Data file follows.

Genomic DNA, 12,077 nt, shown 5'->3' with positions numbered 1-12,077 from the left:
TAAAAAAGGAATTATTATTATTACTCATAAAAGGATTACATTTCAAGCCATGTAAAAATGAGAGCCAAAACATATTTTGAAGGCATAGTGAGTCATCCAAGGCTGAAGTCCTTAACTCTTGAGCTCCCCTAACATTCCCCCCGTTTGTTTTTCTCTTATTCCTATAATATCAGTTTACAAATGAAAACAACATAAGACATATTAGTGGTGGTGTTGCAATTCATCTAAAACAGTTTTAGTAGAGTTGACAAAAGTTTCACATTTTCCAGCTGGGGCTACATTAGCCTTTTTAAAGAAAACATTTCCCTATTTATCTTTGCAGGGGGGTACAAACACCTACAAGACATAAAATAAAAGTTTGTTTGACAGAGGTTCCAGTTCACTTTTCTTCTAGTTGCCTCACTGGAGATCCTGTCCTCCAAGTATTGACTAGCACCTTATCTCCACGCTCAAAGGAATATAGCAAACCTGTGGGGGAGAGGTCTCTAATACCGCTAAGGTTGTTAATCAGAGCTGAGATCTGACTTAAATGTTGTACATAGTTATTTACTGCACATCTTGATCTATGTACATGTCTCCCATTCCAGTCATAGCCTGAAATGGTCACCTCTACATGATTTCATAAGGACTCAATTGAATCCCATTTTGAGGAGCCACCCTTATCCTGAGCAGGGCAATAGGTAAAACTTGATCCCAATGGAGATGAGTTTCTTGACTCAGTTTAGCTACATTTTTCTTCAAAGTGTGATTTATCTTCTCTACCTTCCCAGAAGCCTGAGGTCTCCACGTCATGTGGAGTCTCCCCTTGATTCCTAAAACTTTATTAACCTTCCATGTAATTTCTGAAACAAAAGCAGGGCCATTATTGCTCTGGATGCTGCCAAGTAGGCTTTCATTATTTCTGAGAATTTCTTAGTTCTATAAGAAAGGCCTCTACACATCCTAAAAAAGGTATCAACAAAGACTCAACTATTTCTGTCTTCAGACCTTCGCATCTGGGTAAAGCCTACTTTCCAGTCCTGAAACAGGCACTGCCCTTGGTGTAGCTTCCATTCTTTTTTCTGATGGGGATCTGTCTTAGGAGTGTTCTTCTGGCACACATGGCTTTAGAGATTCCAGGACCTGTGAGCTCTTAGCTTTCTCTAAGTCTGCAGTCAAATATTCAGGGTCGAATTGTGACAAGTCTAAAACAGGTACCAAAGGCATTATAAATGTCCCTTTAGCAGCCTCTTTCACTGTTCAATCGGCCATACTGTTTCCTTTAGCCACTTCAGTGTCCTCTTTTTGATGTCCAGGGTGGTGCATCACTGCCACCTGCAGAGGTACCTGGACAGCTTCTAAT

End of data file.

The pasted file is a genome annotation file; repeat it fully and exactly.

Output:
Genomic DNA, 12,077 nt, shown 5'->3' with positions numbered 1-12,077 from the left:
TAAAAAAGGAATTATTATTATTACTCATAAAAGGATTACATTTCAAGCCATGTAAAAATGAGAGCCAAAACATATTTTGAAGGCATAGTGAGTCATCCAAGGCTGAAGTCCTTAACTCTTGAGCTCCCCTAACATTCCCCCCGTTTGTTTTTCTCTTATTCCTATAATATCAGTTTACAAATGAAAACAACATAAGACATATTAGTGGTGGTGTTGCAATTCATCTAAAACAGTTTTAGTAGAGTTGACAAAAGTTTCACATTTTCCAGCTGGGGCTACATTAGCCTTTTTAAAGAAAACATTTCCCTATTTATCTTTGCAGGGGGGTACAAACACCTACAAGACATAAAATAAAAGTTTGTTTGACAGAGGTTCCAGTTCACTTTTCTTCTAGTTGCCTCACTGGAGATCCTGTCCTCCAAGTATTGACTAGCACCTTATCTCCACGCTCAAAGGAATATAGCAAACCTGTGGGGGAGAGGTCTCTAATACCGCTAAGGTTGTTAATCAGAGCTGAGATCTGACTTAAATGTTGTACATAGTTATTTACTGCACATCTTGATCTATGTACATGTCTCCCATTCCAGTCATAGCCTGAAATGGTCACCTCTACATGATTTCATAAGGACTCAATTGAATCCCATTTTGAGGAGCCACCCTTATCCTGAGCAGGGCAATAGGTAAAACTTGATCCCAATGGAGATGAGTTTCTTGACTCAGTTTAGCTACATTTTTCTTCAAAGTGTGATTTATCTTCTCTACCTTCCCAGAAGCCTGAGGTCTCCACGTCATGTGGAGTCTCCCCTTGATTCCTAAAACTTTATTAACCTTCCATGTAATTTCTGAAACAAAAGCAGGGCCATTATTGCTCTGGATGCTGCCAAGTAGGCTTTCATTATTTCTGAGAATTTCTTAGTTCTATAAGAAAGGCCTCTACACATCCTAAAAAAGGTATCAACAAAGACTCAACTATTTCTGTCTTCAGACCTTCGCATCTGGGTAAAGCCTACTTTCCAGTCCTGAAACAGGCACTGCCCTTGGTGTAGCTTCCATTCTTTTTTCTGATGGGGATCTGTCTTAGGAGTGTTCTTCTGGCACACATGGCTTTAGAGATTCCAGGACCTGTGAGCTCTTAGCTTTCTCTAAGTCTGCAGTCAAATATTCAGGGTCGAATTGTGACAAGTCTAAAACAGGTACCAAAGGCATTATAAATGTCCCTTTAGCAGCCTCTTTCACTGTTCAATCGGCCATACTGTTTCCTTTAGCCACTTCAGTGTCCTCTTTTTGATGTCCAGGGTGGTGCATCACTGCCACCTGCAGAGGTACCTGGACAGCTTCTAAT